Companies bid to take over probation service
THE BEST performing probation trust in the country covering Wiltshire and Swindon has now disappeared and been replaced by a ‘shadow form’ while private companies bid to take over.
Earlier this year a number of demonstrations were held as probation workers downed tools in protest over the privatisation of up to 70 per cent of the workforce.
While many members are now resigned to the changes going ahead, there are still major concerns ahead of the preferred bidder being announced.
This week the Probation Association issued a warning ahead of departing the scene completely in their ‘Parting Shot’. A spokesman for the Probation Association said: “The Probation Association is departing the scene at the point at which implementation of the reforms will start to bite in operational terms. As the Ministry of Justice itself says, there will be a period of transition in which teething problems can be expected.
“We see the proposal to fragment offender management and to compete the offender management of lower risk offenders as increasing the risk to public safety and damaging the relationship with the courts and consequently the credibility of court orders.”
Paul Aviss, chairman of Wiltshire Probation Trust, said the initial buck against the plans has now subsided after the Wiltshire Probation Trust officially disappeared at the start of the month.
“Locally in the Wiltshire Probation Trust most people are saying they know what is going to be happening, we have some issues but let’s get on with it,” he said.
“What has happened is the probation service is being split into two, the part which deals with all the court related matters and higher risk offenders, which will remain in the public domain, and represents between 30 and 40 per cent of all our work.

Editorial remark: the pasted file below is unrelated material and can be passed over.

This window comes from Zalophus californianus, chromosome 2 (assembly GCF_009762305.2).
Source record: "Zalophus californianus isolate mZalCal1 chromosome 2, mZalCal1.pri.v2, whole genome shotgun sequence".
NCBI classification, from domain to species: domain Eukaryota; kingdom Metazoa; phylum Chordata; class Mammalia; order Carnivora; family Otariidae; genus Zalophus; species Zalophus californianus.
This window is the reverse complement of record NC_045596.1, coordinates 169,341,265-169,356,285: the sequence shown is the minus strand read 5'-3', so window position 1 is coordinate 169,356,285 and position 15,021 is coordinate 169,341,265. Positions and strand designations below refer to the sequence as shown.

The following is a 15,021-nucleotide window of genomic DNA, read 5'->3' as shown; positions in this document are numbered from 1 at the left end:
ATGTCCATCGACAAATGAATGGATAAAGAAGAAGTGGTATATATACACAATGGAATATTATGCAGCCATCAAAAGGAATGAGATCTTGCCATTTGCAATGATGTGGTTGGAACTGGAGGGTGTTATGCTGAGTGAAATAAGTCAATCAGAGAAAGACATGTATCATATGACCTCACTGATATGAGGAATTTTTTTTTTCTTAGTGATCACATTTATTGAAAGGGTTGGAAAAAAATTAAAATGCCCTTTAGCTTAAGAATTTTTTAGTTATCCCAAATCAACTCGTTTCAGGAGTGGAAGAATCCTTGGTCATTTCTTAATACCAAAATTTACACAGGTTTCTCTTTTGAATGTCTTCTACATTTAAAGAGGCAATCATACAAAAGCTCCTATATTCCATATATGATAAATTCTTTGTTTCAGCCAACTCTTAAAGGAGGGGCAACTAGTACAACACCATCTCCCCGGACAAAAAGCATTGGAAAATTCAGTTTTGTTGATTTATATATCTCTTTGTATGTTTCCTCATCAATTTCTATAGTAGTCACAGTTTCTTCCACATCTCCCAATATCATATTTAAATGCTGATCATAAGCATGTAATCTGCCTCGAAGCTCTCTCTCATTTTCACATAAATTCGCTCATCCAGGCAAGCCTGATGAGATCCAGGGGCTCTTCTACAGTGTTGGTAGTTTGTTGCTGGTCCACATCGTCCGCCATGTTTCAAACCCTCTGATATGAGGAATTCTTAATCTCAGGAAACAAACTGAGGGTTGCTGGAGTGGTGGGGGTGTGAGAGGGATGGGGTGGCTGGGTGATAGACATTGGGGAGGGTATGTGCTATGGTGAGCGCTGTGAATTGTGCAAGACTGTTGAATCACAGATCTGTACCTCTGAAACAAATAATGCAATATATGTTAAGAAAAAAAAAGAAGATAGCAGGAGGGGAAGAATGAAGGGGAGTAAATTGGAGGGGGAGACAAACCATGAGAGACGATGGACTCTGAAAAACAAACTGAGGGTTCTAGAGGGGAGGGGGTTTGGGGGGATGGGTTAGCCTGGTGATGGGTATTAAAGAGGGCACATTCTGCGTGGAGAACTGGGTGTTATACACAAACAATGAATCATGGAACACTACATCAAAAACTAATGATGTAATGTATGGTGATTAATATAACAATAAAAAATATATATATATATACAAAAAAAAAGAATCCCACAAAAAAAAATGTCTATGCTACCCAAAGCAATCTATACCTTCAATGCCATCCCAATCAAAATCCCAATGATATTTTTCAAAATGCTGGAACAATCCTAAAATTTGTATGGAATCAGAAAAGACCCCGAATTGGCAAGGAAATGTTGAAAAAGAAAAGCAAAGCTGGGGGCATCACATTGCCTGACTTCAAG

“The remaining balance of 60 to 70 per cent is going to be put out to tender. Wiltshire will become part of Bristol, Gloucester Somerset and Wiltshire contract package area.
“The probation trusts effectively ceased on May 31 and these two new organisations came into being on June 1. The contract competition is now well underway, with a view to being an outcome in November or December.
“What is happening at the moment is that one of the divisions of community rehabilitation is running in a shadow form.
“There is no bidder at the moment, but operations are still going ahead under the Minstry of Justice. During this period we have to make sure it is business as usual.”
Probation workers remain concerned about the intentions of private contractors taking over.
“From a probation employee’s perspective there is no option about doing this,” Mr Aviss added. “We just have to get on and implement it.
“At a local level people are well aware of what their new jobs are going to be and there is a lot of work put in to keep people to date when we do not have answers to their questions. When you are going through major changes quite rightly people will ask how it is going to affect them.
“Up to the end of Wiltshire Probation Trust our performance was the best in the country. I think a lot of people’s fears have been assuaged as much as possible by knowing what they are going to be doing.
“The roles are not likely to be changing considerably but if you are trying to bring their skills together it will be difficult.
“It is about trying to have some kind of common processes and practices in our work across the board.
“The concern is that if you have got the likes of a private sector organisation bidder winning then they are understandably driven by profit and the motive will be towards their shareholders.
“How that will impact work with offenders could be that a profit needs to be made out of that work. On the other hands we have bidders who are charities who have a different ethos.
“That is the next level of uncertainty as to who is going to win and how things will work from there. That will inevitably have an impact on the delivery of services.”